1. Quality > Quantity
When you work with data, the quality of your work is far more important than the quantity. Trust is difficult to build and easy to lose. Nobody cares how quickly you can be wrong.
Get in the habit of punching holes in your work before you share it with others. Just because you have the data, that doesn’t mean it’s the right data or that you’re presenting it the right way. Cognitive bias is a thing and it’s important you understand that.
Develop a reputation for being the type of person who knows what they know, knows what they don’t know, and most importantly, knows how to ask really good questions.
2. Questions are more valuable than answers
Data can be very valuable, but a lot of it is just measurement error & noise. Whatever data are ultimately worth to whoever it is that’s hiring you to work with it, the odds are pretty good that the questions you’re able to ask because of the data are going to be more valuable than the answers, especially over the long run.
This is particularly important for hiring managers to understand as they build their first data teams. Data, machine learning, & AI are not magical tools that you wave in front of questions and out pops useable answers.
The march of science is slow & grueling, and that remains true in AI & data fields as well. Generally speaking, you’re probably doing data right if it’s yielding more questions than answers, especially if you’re just getting started.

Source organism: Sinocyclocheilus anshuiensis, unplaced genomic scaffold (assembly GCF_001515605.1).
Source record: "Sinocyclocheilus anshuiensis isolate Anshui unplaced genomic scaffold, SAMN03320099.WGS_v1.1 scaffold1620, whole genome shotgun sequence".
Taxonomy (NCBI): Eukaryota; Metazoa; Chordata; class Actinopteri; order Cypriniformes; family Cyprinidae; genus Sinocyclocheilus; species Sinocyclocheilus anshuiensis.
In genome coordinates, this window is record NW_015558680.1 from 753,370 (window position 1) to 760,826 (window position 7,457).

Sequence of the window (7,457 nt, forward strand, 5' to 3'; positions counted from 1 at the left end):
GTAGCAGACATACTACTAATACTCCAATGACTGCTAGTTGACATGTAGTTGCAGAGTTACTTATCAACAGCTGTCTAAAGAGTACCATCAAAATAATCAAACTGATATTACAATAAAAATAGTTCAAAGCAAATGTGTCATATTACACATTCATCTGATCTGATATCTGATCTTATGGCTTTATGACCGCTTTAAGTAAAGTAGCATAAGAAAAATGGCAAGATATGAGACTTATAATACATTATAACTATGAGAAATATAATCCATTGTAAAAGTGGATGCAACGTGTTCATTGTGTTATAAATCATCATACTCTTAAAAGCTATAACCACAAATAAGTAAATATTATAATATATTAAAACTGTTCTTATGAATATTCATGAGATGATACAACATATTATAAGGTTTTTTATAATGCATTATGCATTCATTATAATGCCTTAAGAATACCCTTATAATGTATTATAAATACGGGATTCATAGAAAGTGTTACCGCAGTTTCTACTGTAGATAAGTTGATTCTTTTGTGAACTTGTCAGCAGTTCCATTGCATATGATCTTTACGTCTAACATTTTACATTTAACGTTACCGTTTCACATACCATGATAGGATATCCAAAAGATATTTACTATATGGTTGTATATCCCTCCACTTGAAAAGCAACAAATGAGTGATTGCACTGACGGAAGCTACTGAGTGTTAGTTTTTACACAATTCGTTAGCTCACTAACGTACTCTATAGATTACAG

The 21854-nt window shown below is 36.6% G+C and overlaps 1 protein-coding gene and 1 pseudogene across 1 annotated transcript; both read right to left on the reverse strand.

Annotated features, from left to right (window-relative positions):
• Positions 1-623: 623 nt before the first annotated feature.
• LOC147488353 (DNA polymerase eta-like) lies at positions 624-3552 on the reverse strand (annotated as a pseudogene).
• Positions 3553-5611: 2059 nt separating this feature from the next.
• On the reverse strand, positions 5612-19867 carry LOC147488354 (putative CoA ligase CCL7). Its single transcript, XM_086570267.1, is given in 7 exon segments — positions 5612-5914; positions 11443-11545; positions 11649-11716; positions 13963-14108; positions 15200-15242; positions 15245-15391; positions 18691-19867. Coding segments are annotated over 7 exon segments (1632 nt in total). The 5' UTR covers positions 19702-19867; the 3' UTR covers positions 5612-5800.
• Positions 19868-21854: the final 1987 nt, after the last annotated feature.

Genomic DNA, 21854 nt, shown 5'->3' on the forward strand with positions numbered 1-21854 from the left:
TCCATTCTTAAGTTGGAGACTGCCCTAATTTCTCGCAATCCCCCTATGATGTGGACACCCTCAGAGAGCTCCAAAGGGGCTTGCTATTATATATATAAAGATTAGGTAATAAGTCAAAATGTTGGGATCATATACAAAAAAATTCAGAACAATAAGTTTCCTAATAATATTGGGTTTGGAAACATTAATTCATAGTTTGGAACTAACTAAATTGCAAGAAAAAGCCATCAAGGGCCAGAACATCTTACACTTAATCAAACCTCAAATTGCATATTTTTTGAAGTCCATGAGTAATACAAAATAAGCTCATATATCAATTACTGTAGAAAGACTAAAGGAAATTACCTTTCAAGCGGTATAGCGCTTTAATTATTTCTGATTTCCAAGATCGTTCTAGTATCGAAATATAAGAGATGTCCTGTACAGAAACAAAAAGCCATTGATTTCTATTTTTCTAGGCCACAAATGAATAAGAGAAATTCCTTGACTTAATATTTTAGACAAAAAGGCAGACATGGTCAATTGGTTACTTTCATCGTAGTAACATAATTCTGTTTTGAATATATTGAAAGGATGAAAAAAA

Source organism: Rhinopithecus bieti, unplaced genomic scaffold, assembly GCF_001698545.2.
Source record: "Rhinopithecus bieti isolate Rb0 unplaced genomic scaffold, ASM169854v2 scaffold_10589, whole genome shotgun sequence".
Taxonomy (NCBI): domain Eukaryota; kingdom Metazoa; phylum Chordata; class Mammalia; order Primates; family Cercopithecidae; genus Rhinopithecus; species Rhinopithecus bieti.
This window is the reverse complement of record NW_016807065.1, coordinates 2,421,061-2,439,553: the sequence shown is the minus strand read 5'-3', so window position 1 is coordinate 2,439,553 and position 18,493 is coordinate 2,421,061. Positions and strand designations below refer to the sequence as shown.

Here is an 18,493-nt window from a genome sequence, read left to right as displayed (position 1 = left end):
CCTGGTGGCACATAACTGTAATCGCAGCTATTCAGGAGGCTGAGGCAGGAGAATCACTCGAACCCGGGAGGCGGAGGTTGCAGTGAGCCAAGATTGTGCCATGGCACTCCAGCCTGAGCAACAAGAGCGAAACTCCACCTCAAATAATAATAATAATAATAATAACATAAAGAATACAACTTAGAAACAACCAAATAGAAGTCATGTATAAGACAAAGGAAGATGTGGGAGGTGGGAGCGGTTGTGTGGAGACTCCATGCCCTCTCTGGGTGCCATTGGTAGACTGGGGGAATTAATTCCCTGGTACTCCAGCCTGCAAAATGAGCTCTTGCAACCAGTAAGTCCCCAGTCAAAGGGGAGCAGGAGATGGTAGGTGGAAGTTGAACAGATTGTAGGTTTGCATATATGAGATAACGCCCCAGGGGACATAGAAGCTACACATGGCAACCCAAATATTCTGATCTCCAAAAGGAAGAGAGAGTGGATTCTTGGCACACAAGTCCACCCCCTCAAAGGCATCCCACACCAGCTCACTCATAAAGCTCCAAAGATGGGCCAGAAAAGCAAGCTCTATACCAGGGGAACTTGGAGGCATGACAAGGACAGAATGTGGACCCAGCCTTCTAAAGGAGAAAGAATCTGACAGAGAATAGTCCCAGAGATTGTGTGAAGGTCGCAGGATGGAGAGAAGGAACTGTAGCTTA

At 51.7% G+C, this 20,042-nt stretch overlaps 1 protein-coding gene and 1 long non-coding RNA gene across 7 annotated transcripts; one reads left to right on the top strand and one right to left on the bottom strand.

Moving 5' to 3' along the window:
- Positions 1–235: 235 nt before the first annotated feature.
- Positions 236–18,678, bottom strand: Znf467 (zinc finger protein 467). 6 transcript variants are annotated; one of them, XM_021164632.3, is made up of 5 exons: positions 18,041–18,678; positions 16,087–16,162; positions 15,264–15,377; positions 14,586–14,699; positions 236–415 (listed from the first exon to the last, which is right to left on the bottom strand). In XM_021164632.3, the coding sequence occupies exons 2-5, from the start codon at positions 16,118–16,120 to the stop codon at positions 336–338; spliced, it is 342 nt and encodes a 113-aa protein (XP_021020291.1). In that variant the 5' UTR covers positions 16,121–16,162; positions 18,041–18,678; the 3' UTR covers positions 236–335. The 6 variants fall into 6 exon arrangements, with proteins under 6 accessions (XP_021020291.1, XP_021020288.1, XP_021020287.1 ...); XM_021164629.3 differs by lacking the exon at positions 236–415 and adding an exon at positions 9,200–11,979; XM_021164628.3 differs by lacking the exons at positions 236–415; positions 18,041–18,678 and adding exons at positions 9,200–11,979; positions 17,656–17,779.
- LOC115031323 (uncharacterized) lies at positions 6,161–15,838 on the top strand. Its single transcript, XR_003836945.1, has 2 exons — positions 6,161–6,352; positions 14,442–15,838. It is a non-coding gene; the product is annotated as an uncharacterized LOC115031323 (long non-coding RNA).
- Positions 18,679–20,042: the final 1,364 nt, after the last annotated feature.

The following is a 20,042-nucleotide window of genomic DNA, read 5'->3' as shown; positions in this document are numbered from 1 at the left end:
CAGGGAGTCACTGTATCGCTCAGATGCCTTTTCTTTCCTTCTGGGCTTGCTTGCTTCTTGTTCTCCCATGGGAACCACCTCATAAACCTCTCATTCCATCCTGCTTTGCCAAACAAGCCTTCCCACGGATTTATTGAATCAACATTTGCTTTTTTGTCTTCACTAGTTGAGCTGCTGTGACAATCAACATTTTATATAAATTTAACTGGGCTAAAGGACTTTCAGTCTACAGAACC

3. Communication is all that matters
When you work with data, in some sense your job is to manage the attention for other people (or to help them manage it better themselves). Doing data work is 100% about communication. What that means is….
4. You need to excel at conflict
Database conflicts. Personality conflicts. Team A is angry at Team B because Team B doesn’t have sufficient test coverage over the JSON garbage coming over the wire.
No matter what, every single day, you’re be resolving conflicts if you work with data. If you plan to work with data, you’ll want to develop a healthy relationship with conflict early on. Make sure you check out Why Are We Yelling by Buster Benson and Radical Candor by Kim Scott if you haven’t already.
5. Big data is B.S.
This really deserves a blog post all its own, so stay tuned! In the meantime, what other tips would you give to someone starting their data career? Get in touch and let me know your thoughts!